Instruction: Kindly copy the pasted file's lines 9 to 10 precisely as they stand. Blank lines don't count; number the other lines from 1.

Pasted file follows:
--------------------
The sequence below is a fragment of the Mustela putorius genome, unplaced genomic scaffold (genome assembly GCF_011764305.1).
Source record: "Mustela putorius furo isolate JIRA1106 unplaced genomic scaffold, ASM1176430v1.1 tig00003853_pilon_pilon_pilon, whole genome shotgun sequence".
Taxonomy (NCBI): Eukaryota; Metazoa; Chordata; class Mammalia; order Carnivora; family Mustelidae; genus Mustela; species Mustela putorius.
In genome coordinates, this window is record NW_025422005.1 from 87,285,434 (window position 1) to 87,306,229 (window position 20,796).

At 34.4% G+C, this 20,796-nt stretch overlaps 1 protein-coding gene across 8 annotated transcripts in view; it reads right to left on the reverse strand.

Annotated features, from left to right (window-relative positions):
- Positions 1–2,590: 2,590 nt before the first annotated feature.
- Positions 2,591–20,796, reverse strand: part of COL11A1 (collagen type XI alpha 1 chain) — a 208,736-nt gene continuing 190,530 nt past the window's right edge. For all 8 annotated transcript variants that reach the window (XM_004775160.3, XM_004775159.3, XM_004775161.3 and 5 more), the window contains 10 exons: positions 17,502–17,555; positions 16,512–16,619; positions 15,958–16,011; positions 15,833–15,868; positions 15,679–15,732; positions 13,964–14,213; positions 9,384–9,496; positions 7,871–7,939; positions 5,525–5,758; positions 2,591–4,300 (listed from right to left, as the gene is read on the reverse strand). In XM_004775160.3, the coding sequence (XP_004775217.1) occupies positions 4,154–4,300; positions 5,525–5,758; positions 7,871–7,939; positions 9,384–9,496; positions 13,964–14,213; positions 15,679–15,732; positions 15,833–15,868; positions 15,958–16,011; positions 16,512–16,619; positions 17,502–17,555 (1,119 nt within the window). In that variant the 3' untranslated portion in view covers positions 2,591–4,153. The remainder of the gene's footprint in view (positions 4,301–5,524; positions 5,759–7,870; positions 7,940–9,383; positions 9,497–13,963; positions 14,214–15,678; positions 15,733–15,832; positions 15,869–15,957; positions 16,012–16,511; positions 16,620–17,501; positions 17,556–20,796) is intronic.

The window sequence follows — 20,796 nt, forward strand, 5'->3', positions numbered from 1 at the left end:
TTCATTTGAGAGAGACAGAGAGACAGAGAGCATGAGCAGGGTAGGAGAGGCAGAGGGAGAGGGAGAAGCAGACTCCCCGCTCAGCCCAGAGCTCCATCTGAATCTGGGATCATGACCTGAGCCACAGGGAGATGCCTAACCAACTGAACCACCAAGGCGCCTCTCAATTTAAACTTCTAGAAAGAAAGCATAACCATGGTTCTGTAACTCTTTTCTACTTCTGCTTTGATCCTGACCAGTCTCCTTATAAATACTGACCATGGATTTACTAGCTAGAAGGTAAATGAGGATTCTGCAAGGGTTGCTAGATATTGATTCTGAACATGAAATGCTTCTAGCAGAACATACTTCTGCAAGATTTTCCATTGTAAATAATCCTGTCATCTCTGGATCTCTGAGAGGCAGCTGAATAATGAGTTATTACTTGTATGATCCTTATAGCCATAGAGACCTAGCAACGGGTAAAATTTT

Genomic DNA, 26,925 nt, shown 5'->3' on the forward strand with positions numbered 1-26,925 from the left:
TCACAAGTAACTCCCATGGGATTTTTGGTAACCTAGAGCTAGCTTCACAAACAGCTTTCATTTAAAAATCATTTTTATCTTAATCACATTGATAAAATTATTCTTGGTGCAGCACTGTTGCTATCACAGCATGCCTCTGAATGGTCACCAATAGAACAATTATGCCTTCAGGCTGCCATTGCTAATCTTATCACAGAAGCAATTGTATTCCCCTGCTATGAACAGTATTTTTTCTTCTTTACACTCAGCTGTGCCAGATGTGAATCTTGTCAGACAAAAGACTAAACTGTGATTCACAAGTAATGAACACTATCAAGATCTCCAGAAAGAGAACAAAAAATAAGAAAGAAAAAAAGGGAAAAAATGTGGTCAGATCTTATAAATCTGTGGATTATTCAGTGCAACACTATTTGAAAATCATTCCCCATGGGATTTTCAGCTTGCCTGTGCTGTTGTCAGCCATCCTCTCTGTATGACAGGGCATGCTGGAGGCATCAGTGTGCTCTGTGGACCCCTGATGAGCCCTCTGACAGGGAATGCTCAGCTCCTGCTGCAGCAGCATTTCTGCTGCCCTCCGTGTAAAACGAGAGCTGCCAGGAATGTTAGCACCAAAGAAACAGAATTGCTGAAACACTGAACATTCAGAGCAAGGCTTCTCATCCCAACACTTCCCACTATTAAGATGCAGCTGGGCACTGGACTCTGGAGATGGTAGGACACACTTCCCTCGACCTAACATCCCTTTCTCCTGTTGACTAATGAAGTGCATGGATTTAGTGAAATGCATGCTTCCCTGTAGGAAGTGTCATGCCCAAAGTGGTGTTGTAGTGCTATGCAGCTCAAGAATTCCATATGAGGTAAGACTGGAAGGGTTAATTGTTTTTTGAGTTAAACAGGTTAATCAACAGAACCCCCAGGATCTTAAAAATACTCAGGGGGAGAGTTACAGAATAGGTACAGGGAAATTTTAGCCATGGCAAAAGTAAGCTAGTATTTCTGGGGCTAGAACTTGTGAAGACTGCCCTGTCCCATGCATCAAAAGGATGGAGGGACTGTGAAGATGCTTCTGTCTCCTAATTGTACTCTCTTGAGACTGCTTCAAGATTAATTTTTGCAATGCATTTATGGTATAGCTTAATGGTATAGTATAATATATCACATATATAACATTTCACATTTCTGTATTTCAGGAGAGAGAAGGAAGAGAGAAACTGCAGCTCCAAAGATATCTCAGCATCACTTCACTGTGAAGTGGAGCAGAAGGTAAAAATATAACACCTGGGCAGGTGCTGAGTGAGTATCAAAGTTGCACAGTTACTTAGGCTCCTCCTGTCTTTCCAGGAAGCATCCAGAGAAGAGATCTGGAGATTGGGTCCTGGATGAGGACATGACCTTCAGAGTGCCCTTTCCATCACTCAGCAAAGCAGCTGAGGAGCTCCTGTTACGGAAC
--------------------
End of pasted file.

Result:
The window sequence follows — 20,796 nt, forward strand, 5'->3', positions numbered from 1 at the left end:
TTCATTTGAGAGAGACAGAGAGACAGAGAGCATGAGCAGGGTAGGAGAGGCAGAGGGAGAGGGAGAAGCAGACTCCCCGCTCAGCCCAGAGCTCCATCTGAATCTGGGATCATGACCTGAGCCACAGGGAGATGCCTAACCAACTGAACCACCAAGGCGCCTCTCAATTTAAACTTCTAGAAAGAAAGCATAACCATGGTTCTGTAACTCTTTTCTACTTCTGCTTTGATCCTGACCAGTCTCCTTATAAATACTGACCATGGATTTACTAGCTAGAAGGTAAATGAGGATTCTGCAAGGGTTGCTAGATATTGATTCTGAACATGAAATGCTTCTAGCAGAACATACTTCTGCAAGATTTTCCATTGTAAATAATCCTGTCATCTCTGGATCTCTGAGAGGCAGCTGAATAATGAGTTATTACTTGTATGATCCTTATAGCCATAGAGACCTAGCAACGGGTAAAATTTT